Ray, thanks so much for jumping on with us. How would you describe what happened last night? We've heard a lot of people saying chaos, unrest. If you look at this video and you look at some of the pictures you were tweeting, how would you describe it?

RAY DOWNS, STAFF WRITER, "RIVERFRONT TIMES": Well, the first thing that started -- these protesters have been angry. They haven't been violent, but people are angry. They use strong language because they are very angry with police. They are not protests that are a lot of kumbayas. They have a lot of problems with police.

It's a very deep problem in Ferguson. Once police started with the tear gas, things did get chaotic. That's the perfect word for it. It was chaos. It was intense. It was dramatic. People shouting, crying, scared, and angry. All that mixed in one. It was a pretty crazy scene.

BOLDUAN: What did you hear from protesters on the ground? You were there along with them covering this whole scene, what did you hear from the protesters?

DOWNS: While the tear gassing was happening or before that?

BOLDUAN: Throughout. Throughout all of it.

DOWNS: Throughout?


DOWNS: Throughout, the root of it is people's problems with the police. They have deep grievances with the police and they want things to change. They want harassment to stop.

They want racial profiling to stop. They want police officers who know the area, who know the people and the community in that area so there's a better connection between people and officers.

There's a feeling that the police are not one with the people there in Ferguson. And that causes a lot of problems. A lot of that is -- the root is probably race, but a lot of it is also just that disconnect. That's what people tell me.

BOLDUAN: A lot of distrust going on.


BOLDUAN: When you're watching this escalate throughout the evening, police saying there are reports of Molotov cocktails being thrown at them, then the tear gas began, when you're watching all of this play out, did the police response seem reasonable? That's the question a lot of people are raising this morning. Did the police go above and beyond? Was it excessive?

DOWNS: It was extremely excessive. I mean, yes, a Molotov cocktail was thrown. I saw what looked like a Molotov cocktail a few feet away from me. And other people saw it, too. To kind of reiterate how, you know, different that one or two or three people in the crowd, whatever it was, out of hundreds is -- I mean people were saying, no, no, doubt.

And then someone running, obviously, because they knew what was going to happen, tear gas, armored trucks rolling through the streets, tear gas being thrown on people's lawns. Yes, it's excessive. To see it, it's striking. It looks like an invasion, basically.

BOLDUAN: Ana, what are police saying about their response? What's the police side of this?

CABRERA: The police are saying that they want to make sure that this situation doesn't get more out of control than what we've already seen. We saw looting that happened on Sunday. And that's really what they want to avoid. Another situation like that in which there's property where people could potentially be injured.

At this point, we're not hearing any serious injuries from the incident last night. We'll continue to ask those questions, though, about exactly what happened and whether or not this response was justified.

BOLDUAN: Absolutely. And, Ray, one final question to you. After a very long night, after everything that you saw and nearly two dozen arrests, what are you expecting to happen today?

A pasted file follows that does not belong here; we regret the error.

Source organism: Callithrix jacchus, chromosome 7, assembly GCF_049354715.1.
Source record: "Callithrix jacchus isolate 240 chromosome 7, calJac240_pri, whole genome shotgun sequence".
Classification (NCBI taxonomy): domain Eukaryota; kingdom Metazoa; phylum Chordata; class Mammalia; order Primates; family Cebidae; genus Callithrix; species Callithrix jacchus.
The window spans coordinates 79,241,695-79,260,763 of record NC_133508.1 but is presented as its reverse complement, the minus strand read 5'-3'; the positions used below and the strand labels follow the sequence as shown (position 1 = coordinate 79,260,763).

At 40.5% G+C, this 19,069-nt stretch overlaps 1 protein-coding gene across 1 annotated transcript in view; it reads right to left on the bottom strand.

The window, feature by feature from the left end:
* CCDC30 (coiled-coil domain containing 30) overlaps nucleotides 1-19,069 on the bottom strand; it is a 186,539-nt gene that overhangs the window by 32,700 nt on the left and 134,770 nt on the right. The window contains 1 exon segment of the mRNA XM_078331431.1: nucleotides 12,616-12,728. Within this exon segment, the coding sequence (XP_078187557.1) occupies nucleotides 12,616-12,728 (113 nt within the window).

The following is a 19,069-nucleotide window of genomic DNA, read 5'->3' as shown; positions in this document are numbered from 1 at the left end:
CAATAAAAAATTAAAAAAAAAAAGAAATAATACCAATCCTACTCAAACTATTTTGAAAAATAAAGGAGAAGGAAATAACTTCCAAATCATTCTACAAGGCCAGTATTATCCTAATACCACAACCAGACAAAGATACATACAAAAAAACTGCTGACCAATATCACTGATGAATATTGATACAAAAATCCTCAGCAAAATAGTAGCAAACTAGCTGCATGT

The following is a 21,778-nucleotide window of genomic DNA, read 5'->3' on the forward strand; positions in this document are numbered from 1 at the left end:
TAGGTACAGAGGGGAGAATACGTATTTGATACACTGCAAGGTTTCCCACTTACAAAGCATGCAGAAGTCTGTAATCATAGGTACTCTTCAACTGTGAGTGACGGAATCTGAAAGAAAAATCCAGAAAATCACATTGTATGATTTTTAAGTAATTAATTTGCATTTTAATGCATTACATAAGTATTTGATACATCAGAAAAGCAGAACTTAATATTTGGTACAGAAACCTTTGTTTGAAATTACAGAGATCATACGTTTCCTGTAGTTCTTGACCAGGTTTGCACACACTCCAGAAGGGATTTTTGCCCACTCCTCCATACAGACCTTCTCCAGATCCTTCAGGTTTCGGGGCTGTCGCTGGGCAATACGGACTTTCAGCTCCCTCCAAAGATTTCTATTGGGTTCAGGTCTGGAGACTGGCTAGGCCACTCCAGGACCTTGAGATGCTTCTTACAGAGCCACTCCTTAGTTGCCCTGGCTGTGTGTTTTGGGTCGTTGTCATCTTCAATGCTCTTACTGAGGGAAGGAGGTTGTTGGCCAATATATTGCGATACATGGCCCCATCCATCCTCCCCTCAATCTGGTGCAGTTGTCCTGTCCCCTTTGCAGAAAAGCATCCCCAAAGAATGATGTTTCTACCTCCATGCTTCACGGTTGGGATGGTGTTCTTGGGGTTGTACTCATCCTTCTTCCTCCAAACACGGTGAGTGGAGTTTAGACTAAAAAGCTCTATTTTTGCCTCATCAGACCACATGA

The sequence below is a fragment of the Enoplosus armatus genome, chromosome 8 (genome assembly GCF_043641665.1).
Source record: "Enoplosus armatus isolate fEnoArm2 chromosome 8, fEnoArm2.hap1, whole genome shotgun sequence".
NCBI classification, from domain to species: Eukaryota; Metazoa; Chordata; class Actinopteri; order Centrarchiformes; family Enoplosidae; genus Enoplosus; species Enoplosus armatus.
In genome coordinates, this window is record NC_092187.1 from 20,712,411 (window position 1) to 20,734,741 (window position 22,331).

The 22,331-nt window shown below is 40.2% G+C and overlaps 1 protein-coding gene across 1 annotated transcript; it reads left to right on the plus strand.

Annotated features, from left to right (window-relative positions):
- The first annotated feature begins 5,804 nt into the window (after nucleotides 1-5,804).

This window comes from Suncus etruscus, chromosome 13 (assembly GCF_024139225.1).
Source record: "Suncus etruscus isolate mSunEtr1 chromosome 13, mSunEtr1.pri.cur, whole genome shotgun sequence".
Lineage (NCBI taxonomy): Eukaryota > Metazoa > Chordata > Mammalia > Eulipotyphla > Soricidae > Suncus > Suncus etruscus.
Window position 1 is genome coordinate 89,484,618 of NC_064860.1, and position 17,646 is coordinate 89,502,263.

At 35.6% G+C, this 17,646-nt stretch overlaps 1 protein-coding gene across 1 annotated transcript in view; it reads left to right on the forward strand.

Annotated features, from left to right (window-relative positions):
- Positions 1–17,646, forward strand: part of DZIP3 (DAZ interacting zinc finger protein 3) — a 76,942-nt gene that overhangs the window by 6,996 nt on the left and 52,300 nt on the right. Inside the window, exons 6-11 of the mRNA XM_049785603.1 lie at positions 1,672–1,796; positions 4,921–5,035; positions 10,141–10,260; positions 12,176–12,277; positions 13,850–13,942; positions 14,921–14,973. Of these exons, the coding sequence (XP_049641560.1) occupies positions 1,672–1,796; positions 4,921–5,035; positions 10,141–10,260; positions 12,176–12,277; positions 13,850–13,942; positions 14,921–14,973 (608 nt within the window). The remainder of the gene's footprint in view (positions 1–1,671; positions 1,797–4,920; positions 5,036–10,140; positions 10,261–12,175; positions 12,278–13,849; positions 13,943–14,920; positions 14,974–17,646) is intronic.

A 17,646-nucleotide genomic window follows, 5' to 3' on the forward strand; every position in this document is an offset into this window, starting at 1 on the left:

DOWNS: I don't know. We'll have to find out. Hopefully, it won't be worse. But I talked to quite a few people and a lot of them feel that it will get worse before it gets better. Hopefully, that's not true.

BOLDUAN: Ray Downs of the "Riverfront Times" in St. Louis, thanks so much. Ray, thanks for joining us. Ana, thanks for your great reporting as always. We'll check back with you throughout the show. A lot to discuss today as it seems that that St. Louis suburb is outraged right now.

BERMAN: The idea that it could get worse is chilling at this point.

BOLDUAN: Absolutely. Absolutely. We'll have lots more on the violence gripping Ferguson, Missouri coming up.

But first, a team of U.S. Special Forces assessing the crisis on a mountain in Northern Iraq. Why the military may not get more involved after all. We'll go live to the Pentagon to discuss.


BERMAN: Welcome back, everyone. Major news to report from Iraq. Large scale U.S. operation to rescue people marooned on a mountain in Northern Iraq now appears unlikely. The U.S. military assessment team found far fewer refugees hiding from extremist militants than they expected. Officials say that air strikes on the ISIS positions have allowed thousands to escape on their own.

CNN's Barbara Starr is live at the Pentagon. Barbara, we were speaking all yesterday morning. This is not the situation I think that many people expected to find when U.S. Special Forces finally stepped foot on that mountain.

BARBARA STARR, CNN PENTAGON CORRESPONDENT: I think it was very unexpected, John. I was talking to a senior U.S. official a short time ago. As he said, if you're going to be wrong about the intelligence, at least this time it was good to be wrong.


STARR (voice-over): This morning, over a dozen U.S. air strikes, protecting Yazidi civilians fleeing a murderous rampage by ISIS proving effective. On Wednesday, U.S. Special Forces were deployed atop Mt. Sinjar to assess the severity of the situation facing the religious minority.

CNN knew about this special operation on Tuesday, but agreed to withhold the information until the troops left the mountain, as officials feared for their safety.

In less than 24 hours, the group discovered most of the Yazidis were able to evacuate. American air strikes destroying key ISIS checkpoints, opening up an escape corridor, according to U.S. officials. BRETT MCCURK, DEPUTY ASST. SECRETARY OF STATE FOR IRAQ AND IRAN: The